The vectors are drawn starting at input $$(x,y)$$ where the magnitude and direction is determined by $$\vec{F}(x,y)$$. For example, the plots for $$\vec{F}=\left\langle\; x,\; y \right\rangle$$, and $$\vec{F}=\left\langle\; -y,\; x \right\rangle$$ are shown below.

### Rotation

If an object is rotating in two dimensions, you can describe the rotation completely with a single value: the angular velocity, $$\omega=\phi/t$$. Where a positive value indicates a counter-clockwise​ rotation.

For an object rotating in three dimensions, the direction can be described using a 3D vector, $$\vec{\omega}$$. The magnitude of the vector indicates the angular speed; the direction indicates the axis around which it tends to swirl.

The direction of the angular velocity is determined by the convention called the right-hand rule for rotation:

When the object is rotating counter-clockwise, the direction of angular velocity is along with the circular path directed upwards.

## Differentiation

Del ($$\nabla$$) is a shorthand form to simplify long mathematical expressions such as the Maxwell equations. Think of this symbol as loosely representing a vector of partial derivative operators $$\newcommand{pdv}[1]{\tfrac{\partial}{\partial #1}} \nabla = \hat{\imath}\pdv{x} + \hat{\jmath}\pdv{y} + \hat{k}\pdv{z}$$ Or, in vector notation $$\newcommand{pdv}[1]{\tfrac{\partial}{\partial #1}} \nabla = \left\langle \pdv{x}, \pdv{y}, \pdv{z} \right\rangle$$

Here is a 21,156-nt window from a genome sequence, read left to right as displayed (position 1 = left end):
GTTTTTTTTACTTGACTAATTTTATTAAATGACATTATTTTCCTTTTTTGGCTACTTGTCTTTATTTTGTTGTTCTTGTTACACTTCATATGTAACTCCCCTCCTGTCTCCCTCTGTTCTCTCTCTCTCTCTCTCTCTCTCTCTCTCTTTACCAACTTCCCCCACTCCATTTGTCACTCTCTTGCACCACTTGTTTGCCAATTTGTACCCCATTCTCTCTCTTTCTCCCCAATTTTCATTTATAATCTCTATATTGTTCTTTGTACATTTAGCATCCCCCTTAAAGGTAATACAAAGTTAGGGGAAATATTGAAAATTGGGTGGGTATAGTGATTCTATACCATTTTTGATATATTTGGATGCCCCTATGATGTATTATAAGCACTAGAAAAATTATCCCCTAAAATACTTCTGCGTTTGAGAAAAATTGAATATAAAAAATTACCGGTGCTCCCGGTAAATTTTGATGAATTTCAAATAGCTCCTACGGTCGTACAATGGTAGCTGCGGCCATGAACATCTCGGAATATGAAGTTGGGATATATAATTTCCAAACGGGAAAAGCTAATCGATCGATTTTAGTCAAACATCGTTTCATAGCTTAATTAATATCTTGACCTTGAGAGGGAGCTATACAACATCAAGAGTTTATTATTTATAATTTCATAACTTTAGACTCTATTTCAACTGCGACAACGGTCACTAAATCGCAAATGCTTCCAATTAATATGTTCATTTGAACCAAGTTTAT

Depending how $$\nabla$$ is applied, it may denote: a gradient scalar field; the divergence of a vector field; or the curl of a vector field. Each of these are described below.

Let $$f$$ be a scalar field with variables $$x,y,z$$. The vector derivative of the scalar field $$f(x,y,z)$$ is defined as the gradient. Denoted as the $$\nabla$$ “multiplied” by a scalar field $$f$$ \newcommand{pdv}[1]{\tfrac{\partial}{\partial #1}} \begin{align} \nabla f &=\left\langle \pdv{x}, \pdv{y}, \pdv{z} \right\rangle f \\ &= \left\langle \pdv{x}f, \pdv{y}f, \pdv{z}f \right\rangle \end{align}

The gradient of $$f$$ at point $$(x,y)$$ is a vector that points in the direction that makes the function $$f$$ increase the fastest. The magnitude of the gradient at point $$(x,y)$$ equals the slope in that direction.